Source: UNMISS - United Nations Mission in South Sudan
The spelling bees: Some of the contestants await the start of the competition
Words such as ‘boundaries’, ‘ceasefire’, ‘diversity’, ‘implementation’, ‘constitution’, and ‘democracy’ are some of the few that they struggled to spell out, yet the Aweil students seemed to be enjoying themselves in a spelling contest that also served as a learning forum.
Organized by the United Nations Mission in South Sudan (UNMISS) the ‘Spelling Bee’ competition focused on the operative words in the Revitalized Agreement on the Resolution of the Conflict in South Sudan (R-ARCSS).
“I feel very happy to win this Spelling Bee competition,” said 17-year-old Andrico Akot Ajith, a male student from Saint Maria Goretti, a catholic church-run secondary school in Aweil.
After a tie and a decisive fourth round, Akot won the ultimate prize of the contest: an UNMISS-branded medal and a school bag.
“I will start disseminating this agreement to my family from today,” said an excited Akot. “We need to accept peace so that it prevails in South Sudan,” he added.
There were eight contestants, comprising four girls and four boys from Aweil Freedom School, Aweil National School, South Sudan Education Center and Saint Maria Goretti – all secondary schools.
“With peace, our education will go well,” said 18-year-old Elizabeth Akuol Makuach from Aweil National Secondary School.
Akuol, who won the third prize, said education was not only about being taught at school, but also at such events.
“UNMISS is making it easier for us to be the future leaders by giving us motivation through such a competition,” said Akuol, referring to the importance of being educated on the South Sudanese peace agreement through competition.
As a part of the preparation, contestants were provided with an abridged version of the peace agreement ahead of time to acquaint themselves with the content of the document. The confidence and courage displayed by the contestants did not diminish a few stutters on stage, though, as the contestants were expected to both spell out a word and give its meaning.
“I lost the contest due to not giving the correct meaning of the words, which was the difficult part,” said Nyibol Augustino, a 17-year-old female student who found the word “reconciliation” a bit daunting to spell. “I will try next time,” vowed courageous Nyibol, who was knocked out in the second round of the competition.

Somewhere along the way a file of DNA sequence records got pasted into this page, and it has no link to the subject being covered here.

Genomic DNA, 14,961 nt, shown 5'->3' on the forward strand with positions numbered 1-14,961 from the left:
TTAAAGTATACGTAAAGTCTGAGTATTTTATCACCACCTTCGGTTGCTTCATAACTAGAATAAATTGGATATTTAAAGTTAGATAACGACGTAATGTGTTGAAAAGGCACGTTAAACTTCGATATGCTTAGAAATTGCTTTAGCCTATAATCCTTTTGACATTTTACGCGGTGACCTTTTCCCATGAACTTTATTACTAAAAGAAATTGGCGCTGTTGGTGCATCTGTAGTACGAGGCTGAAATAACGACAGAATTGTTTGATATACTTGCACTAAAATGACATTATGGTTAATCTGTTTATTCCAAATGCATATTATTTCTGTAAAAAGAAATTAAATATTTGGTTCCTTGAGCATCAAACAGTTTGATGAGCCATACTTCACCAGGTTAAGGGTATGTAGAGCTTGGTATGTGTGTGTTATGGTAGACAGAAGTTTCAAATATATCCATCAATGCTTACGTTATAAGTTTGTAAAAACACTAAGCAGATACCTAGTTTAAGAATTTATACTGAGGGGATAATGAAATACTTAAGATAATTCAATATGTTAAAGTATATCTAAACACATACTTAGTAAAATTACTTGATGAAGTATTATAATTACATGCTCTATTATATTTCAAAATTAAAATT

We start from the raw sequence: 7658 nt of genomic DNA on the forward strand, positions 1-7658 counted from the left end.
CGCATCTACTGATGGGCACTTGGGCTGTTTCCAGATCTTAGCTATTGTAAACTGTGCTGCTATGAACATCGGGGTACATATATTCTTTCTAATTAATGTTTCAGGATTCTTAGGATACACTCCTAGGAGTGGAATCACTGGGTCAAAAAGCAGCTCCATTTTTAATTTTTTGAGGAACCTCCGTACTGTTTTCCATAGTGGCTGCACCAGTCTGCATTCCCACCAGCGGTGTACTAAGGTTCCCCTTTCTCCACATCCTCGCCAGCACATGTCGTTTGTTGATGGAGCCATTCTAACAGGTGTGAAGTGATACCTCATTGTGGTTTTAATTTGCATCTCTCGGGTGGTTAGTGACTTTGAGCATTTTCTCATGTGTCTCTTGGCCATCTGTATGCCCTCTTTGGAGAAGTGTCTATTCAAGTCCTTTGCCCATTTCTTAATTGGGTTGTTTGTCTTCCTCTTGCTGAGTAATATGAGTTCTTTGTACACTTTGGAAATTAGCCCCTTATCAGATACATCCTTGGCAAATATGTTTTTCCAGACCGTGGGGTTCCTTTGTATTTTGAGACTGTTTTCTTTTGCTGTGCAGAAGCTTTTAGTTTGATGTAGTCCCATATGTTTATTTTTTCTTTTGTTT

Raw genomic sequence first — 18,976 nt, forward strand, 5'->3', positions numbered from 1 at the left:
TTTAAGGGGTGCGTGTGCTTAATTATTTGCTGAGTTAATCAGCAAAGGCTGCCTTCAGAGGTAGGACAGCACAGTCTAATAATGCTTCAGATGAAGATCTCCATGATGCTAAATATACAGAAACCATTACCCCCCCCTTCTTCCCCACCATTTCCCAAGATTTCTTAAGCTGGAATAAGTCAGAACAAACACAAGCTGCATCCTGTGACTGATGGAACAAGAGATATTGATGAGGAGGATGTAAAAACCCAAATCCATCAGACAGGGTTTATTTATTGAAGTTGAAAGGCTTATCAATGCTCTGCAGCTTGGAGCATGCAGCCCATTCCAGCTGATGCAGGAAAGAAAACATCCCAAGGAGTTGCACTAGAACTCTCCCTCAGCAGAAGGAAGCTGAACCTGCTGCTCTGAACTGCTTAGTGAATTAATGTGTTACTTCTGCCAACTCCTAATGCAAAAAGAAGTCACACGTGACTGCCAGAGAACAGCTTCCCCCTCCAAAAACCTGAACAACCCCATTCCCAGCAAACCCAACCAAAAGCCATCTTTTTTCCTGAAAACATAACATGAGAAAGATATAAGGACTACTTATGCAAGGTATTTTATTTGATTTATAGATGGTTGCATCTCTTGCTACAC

The activity which drew 400 male and 400 female students received loud applause and ululation from the audience as they supported their candidates on stage.
“I have learnt a lot on issues of governance and reconstruction from this competition,” said Peter Deng, one of the spectating students.
The ‘Spelling Bee’ competition is an academic activity that targets students in different grades, from primary to secondary school levels.
“Such a ‘Spelling Bee’ peace competition is an educative program,” said Joseph Lual Dengdit, Advisor to the Minister of Education in the Aweil area, who said he was also spelling the words from the comfort of his seat during the contest.
“To go through the competition was not easy, and to the winners: you have tried because of the knowledge invested in you,” he concluded.
Speaking at the event, Mariama Dauda of the UNMISS Civil Affairs Division, Aweil Field Office, urged the students not to take the competition for granted.
“Ten years down the line, most of you will make it to the shortlist of governor in Aweil,” said Dauda, who represented the Head of Field Office. “This means you are not far away from decision-making [positions], she counselled.”
Students from the four schools entertained the audience with music, drama, poetry, and peace messages.